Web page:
Re: Promoting greater integration between developers/writers/I18N :)

Lots of interesting stuff, too bad we didn't have more time at GUADEC to
discuss these issues.

tor 2003-06-26 klockan 13.24 skrev Breda McColgan:
> What do you think? Would developers prefer to have multiple problems
> logged in a single bug, or one bug per problem?

In general, from my experience, many developers seem to prefer seperate
bug reports, one for each seperate issue, as long as the issues found
aren't almost identical and don't belong to the very same part of the
application or even the same source files.

There are many compelling QA reasons for this atomic, specific
reporting; reasons that I totally agree with:
1) Different issues may need different solutions
2) Different issues may be solved at different points in time
3) Issues in different parts of a big application may be fixed by
different developers, and such issues may need assignment to different

As po files in general cover all or many different pieces of a module,
possibly parts from hundred of vastly different source files in a large
module, I think reporting huge "all-in-one" reports should in general be
avoided, unless it's absolutely clear that all the issues covered in the
report are almost identical and cover almost the same source files.

Huge all-in-one reports tend to be difficult to read and track to begin
with, and with time and comments added and the different aspects of the
points 1), 2), and 3) above, they usually only explode in unreadability
from there on, in my experience. All the different solutions need to be
explained and possibly discussed and evaluated in the same report, and
it's difficult to close a bug report as "resolved" when it covers many
different problems that have different complexity and that may be solved
at different points in time. Such a report could perhaps stay open for
long times just because only 9 out of 10 issues mentioned in it have
been solved yet, and as a big aspect of QA is being able to easily find
out what issues have been resolved and what haven't, this can easily
turn out to be a needle in a haystack problem, i.e. you have to wade
through lots of already resolved issues in a single report just to find
the one which isn't.

So, in general, I would recommend seperate bug reports. The drawback is
of course that extra time and effort spent in reporting, but I think it
is well spent time if it can actually bring bug reports to usefulness
instead of being an untrackable mess in many cases, since that goes
against the whole point of bug tracking.

I guess we need to bring this up in possible recommendations for bug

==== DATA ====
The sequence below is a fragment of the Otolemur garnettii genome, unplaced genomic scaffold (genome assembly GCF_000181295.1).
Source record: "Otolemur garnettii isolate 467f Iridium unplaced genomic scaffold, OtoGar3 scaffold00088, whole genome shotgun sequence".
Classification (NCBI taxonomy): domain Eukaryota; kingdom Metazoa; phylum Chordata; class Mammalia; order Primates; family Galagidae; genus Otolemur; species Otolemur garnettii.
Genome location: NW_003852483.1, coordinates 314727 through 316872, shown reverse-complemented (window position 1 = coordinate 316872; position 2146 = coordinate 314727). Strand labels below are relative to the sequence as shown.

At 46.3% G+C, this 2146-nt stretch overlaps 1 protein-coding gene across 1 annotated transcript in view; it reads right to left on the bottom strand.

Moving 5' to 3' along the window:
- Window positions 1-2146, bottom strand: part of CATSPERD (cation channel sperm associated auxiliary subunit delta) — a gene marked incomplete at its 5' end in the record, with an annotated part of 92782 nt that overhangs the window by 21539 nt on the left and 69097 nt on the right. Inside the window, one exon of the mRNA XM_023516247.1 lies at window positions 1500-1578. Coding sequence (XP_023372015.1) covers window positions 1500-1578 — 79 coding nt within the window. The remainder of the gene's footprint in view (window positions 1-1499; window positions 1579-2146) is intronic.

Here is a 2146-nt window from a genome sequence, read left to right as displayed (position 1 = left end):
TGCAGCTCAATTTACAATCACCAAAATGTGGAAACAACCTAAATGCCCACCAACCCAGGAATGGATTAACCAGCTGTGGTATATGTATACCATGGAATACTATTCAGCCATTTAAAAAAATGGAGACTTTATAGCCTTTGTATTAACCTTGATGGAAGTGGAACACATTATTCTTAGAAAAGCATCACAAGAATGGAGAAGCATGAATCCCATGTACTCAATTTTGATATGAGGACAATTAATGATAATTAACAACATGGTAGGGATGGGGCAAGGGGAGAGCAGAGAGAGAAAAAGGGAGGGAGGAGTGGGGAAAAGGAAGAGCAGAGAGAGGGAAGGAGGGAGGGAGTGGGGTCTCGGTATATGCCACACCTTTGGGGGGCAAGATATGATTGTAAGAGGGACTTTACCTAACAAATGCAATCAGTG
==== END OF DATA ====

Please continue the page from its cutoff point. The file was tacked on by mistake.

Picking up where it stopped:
reporting for translators, in case we should have such. Perhaps
recommendations like this:

        * Are the issues you intend to report identical or almost
        identical (same formatting of messages issue, etc)?
        * Do they come from the same or almost the same source files
        (look at the source file reference lines)?
        Unless you can answer yes to both of these questions, please
        report the issues as seperate bug reports in Bugzilla.

> =========
> Of course, ideally we should try to minimize the number of errors in the
> first place :)
> Among other topics, Christian outlined the problems that translators
> face when translating system messages. I suggested that the developers
> should:
>   o Read the "Writing for Localization" chapter of the GDSG, to avoid
>      common I18N pitfalls when writing the system messages.
>   o Ask their friendly documentation buddy to review the system
>      messages, because:
>      - Writers can point out text that is difficult to translate. 
>      - Writers can also advise when error messages are too long or too
>         short, and provide alternative suggestions.
> What do you think of this proposal? 

Excellent, I'll try to add a note about that in

> ===========
> Another discussion featured the problem of how to translate non-ASCII
> characters. One example given was the copyright symbol. I didn't realise
> at the time that the BOF was developer-focussed only, or I would have
> suggested that the translators could consult their writer colleagues to
> see how this is done for documentation translations. But perhaps I am
> misunderstanding the problem?  As coincidence would have it, Sasha sent
> a mail last week that included an excerpt from a mail that he originally
> sent in February 2002 -- perhaps this could help to solve the problem?
> > File syntax is obvious. Just note that non-ascii characters must be
> > encoded as unicode character entities, e.g. Ͽ 

This problem seems to be different. Non-ASCII characters are of course
allowed in translations in po files, the problem is that they aren't in
general allowed in the original messages due to technical issues with
gettext. Encoding them with escape references doesn't help, as they
still are treated as their proper character value by gettext. This
problem needs solving at the tool level, and it looks like there has to
be changes made to intltool and that we need to depend on newer versions
of both intltool and GNU gettext.


[Date Prev][Date Next]   [Thread Prev][Thread Next]   [Thread Index] [Date Index] [Author Index]